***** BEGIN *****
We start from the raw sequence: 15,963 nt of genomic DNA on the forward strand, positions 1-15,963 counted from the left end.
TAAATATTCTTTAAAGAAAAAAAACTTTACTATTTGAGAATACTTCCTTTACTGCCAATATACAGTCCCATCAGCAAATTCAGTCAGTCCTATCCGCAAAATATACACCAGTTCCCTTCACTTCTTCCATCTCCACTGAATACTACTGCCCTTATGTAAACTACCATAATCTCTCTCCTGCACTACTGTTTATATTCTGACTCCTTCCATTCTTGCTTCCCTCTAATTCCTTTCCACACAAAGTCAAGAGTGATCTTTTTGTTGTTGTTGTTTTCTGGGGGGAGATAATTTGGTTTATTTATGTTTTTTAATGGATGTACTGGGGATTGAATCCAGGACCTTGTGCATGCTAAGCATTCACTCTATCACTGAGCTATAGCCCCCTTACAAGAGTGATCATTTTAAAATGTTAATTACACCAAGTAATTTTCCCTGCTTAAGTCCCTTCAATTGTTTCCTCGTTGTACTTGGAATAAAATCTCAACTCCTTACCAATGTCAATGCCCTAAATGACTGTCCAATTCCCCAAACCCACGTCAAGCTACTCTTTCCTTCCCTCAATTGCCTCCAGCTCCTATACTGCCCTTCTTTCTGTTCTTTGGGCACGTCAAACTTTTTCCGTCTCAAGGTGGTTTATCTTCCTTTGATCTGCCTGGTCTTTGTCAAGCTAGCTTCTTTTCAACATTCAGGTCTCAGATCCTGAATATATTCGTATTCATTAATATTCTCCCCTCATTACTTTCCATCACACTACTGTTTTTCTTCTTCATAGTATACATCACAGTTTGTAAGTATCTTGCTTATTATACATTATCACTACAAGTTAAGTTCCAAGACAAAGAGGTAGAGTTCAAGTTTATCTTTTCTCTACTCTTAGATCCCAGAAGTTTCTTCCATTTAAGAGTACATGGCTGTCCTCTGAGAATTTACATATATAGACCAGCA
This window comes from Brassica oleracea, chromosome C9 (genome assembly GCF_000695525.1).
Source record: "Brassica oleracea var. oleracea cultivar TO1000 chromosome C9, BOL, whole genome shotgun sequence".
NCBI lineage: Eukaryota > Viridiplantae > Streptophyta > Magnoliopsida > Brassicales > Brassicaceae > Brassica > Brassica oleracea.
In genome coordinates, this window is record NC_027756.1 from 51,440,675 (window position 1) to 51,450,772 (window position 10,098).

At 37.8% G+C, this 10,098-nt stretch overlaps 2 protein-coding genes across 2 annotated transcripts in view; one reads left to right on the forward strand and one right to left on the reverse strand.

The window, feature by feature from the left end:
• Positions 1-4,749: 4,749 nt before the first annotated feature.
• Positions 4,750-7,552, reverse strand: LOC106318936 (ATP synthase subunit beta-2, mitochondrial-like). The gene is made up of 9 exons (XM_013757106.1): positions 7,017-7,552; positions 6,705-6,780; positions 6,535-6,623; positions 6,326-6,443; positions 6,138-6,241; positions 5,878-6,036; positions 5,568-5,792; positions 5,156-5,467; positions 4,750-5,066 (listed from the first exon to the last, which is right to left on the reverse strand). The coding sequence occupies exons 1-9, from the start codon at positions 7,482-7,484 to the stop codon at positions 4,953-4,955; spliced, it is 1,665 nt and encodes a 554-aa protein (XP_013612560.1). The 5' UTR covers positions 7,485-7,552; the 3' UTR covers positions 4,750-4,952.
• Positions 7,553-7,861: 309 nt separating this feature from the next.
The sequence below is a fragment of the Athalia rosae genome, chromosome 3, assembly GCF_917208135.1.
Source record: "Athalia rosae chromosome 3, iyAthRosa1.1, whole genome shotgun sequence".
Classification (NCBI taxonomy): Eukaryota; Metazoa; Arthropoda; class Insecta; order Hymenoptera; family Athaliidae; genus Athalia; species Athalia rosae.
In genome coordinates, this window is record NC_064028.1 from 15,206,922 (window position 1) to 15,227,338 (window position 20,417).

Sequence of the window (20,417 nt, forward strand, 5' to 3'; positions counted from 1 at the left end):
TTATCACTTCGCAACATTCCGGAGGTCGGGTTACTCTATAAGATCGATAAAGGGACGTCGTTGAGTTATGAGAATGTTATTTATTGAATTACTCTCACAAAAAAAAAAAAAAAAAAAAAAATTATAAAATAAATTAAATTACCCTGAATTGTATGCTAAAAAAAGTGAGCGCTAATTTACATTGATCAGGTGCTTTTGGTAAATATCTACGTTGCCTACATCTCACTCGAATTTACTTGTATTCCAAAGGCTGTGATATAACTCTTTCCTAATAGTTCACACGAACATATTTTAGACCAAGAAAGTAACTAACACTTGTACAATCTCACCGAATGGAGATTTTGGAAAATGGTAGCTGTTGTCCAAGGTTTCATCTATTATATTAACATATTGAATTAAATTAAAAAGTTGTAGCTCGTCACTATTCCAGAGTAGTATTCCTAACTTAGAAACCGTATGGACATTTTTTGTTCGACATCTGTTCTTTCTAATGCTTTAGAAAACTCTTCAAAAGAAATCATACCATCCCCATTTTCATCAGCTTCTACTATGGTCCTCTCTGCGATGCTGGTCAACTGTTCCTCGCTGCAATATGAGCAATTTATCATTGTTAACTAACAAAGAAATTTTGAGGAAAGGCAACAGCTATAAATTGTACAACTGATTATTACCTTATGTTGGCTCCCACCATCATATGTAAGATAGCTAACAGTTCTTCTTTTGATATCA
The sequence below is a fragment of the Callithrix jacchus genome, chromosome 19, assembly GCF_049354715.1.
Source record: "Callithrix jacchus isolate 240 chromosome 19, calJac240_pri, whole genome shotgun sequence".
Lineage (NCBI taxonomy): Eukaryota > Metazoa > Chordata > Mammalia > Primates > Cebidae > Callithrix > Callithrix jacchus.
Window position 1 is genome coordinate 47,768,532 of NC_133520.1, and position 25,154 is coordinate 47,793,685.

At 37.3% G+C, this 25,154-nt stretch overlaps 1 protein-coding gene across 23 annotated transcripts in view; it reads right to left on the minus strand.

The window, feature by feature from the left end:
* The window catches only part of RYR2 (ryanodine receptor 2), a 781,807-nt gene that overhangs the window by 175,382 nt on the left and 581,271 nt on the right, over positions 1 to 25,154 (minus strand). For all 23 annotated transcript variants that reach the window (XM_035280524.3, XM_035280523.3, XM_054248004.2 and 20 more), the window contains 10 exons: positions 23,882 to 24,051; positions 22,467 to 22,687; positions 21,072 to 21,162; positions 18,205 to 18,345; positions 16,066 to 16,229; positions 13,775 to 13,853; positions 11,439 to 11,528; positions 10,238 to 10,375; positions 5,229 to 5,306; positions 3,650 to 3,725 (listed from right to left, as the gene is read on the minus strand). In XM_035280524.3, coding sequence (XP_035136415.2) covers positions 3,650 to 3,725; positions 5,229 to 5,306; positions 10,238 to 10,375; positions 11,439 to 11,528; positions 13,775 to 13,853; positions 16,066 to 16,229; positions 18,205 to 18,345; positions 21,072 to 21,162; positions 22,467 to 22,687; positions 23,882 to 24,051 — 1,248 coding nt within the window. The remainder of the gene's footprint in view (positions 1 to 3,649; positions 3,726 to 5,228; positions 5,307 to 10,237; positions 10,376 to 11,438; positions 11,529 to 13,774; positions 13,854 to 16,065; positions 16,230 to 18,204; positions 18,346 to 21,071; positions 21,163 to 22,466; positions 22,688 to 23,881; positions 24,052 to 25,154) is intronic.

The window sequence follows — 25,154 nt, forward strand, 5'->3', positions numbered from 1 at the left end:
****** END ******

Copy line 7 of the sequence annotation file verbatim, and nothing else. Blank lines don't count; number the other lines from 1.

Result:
At 37.8% G+C, this 10,098-nt stretch overlaps 2 protein-coding genes across 2 annotated transcripts in view; one reads left to right on the forward strand and one right to left on the reverse strand.